Avengers: Endgame is an epic and emotional love-letter to the MCU
JOE's spoiler-free review. Enjoy!
The final words spoken in Avengers: Infinity War, and ones that will be ringing through the heads of any reviewer for Avengers: Endgame, attempting to navigate the minefield of #NoSpoilers, while also actually trying to, y'know, talk about the movie.
So with that in mind, let us power through this together. Whatever it takes...
Endgame picks up more or less right around the time that Infinity War ended, and we get to see the fallout of that movie's events in both the immediate short term, and, before too long, the longer term, too.
The aftermath of the Snapture has taken the half that survived to some very dark places, and the movie takes its time letting us know that even superheroes can sometimes need grief counselling.
It is a smart move to remind us that, in stark (Stark?) contrast to the somewhat mindless city-levelling set-pieces and explosions, there are real-world implications.
Captain America has never just shrugged off the loss of Peggy Carter.
Tony Stark has constantly felt culpable for not protecting his home planet as much as he felt he could have.
Thor struggles to escape the fear that he isn't actually worthy of the power and leadership position that has been thrust upon him.
It has something that the MCU has been hammering home since Sokovia dropped out of the sky in Age of Ultron, but that sense of responsibility and guilt is ramped up the nth degree in Endgame.
So, with everyone pretty much at their lowest point, the remaining survivors put a plan together that might undo Thanos' genocide, but it is a plan that only has one shot of working, and a very slim shot at that.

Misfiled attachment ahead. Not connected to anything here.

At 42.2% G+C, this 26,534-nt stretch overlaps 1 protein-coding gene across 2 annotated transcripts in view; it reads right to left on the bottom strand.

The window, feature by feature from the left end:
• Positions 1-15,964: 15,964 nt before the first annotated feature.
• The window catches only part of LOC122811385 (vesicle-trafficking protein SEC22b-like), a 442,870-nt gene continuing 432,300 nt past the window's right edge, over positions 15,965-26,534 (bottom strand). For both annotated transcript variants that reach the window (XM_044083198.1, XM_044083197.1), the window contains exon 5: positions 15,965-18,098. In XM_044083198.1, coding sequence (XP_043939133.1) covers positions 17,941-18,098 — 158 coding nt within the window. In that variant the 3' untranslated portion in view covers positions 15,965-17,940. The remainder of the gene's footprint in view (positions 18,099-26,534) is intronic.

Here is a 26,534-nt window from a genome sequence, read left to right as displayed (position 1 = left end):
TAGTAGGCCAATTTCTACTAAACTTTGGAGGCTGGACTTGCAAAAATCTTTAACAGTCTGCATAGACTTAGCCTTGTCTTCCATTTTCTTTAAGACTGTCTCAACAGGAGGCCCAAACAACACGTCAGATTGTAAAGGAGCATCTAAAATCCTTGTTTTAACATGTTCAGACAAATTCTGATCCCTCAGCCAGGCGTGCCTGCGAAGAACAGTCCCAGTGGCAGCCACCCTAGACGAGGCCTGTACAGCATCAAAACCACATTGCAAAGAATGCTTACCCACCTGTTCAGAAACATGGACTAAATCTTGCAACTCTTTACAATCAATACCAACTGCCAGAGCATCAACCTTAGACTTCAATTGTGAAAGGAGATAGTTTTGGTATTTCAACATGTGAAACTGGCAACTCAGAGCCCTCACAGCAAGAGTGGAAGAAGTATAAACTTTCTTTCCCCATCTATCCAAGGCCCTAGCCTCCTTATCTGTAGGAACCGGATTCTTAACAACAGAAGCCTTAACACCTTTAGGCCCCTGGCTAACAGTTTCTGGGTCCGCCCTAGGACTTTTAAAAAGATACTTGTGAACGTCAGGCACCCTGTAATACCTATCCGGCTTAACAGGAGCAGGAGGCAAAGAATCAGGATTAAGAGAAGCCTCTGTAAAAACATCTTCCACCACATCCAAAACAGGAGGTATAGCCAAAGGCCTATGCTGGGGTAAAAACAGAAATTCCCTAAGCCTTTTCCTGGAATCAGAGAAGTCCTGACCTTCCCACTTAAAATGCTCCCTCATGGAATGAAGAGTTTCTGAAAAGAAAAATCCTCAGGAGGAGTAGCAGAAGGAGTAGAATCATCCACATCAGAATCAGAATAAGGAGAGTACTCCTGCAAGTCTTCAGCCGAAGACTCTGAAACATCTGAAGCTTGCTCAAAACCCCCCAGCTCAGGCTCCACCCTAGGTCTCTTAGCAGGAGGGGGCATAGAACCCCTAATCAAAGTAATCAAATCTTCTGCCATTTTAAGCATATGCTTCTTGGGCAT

After the almost non-stop action of Infinity War, it is surprising just how much time Endgame sets aside to the characters standing around and talking about both their shared history and questionable future together.
That three-hour running time doesn't feel bloated when you consider that this is essentially the 'Season Finale' of 22 movies released over 11 years.
The emotional power of Endgame is felt from the incredibly powerful first scene, and it remains perilously high throughout, which you think might be exhausting to endure.
But these actors, these screenwriters, these directors, they all know exactly what they're doing at this point.
Ironically, the MCU has never felt more lived-in than in Endgame, and even in the face of ominous doom, the movie knows when and how to expertly lighten the mood with a scalpel-sharp, precision-performed one-liner.
When the action does arrive, it is impossible to imagine it being any bigger in terms of scope and scale.
In any other movie, these scenes would be overwhelming, but having taken its time building up to this crescendo - both here and in the series as a whole - it can't be said that it feels undeserved.
Is this a perfect movie?
No, mainly because the story that the movie decides to tell is one that automatically lends itself to plot holes and endless questions, and more than any other Marvel movie to date, Endgame requires viewers to possess more than a passing knowledge of every chapter.
And Thor's whole sub-plot is... a bit of a mess.
However, those nay-sayers who complain about "being lost" in the series because they missed one of the movies are also missing the whole point. This is the culmination of something that cinema has never tried before. Nobody complains about "not getting" season eight of Game of Thrones because they haven't watched some of the previous ones.
Yes, the MCU requires dedication, and Endgame does a terrific job of reminding the fans of the journey we've been on with these heroes and villains over the last decade or so, consistently pulling at heartstrings, tapping into the audience's love for the MCU in clever and unpredictable ways, to deliver an ending that couldn't be any more satisfying if it tried.
Avengers: Endgame is released in Irish cinemas from Thursday 25 April.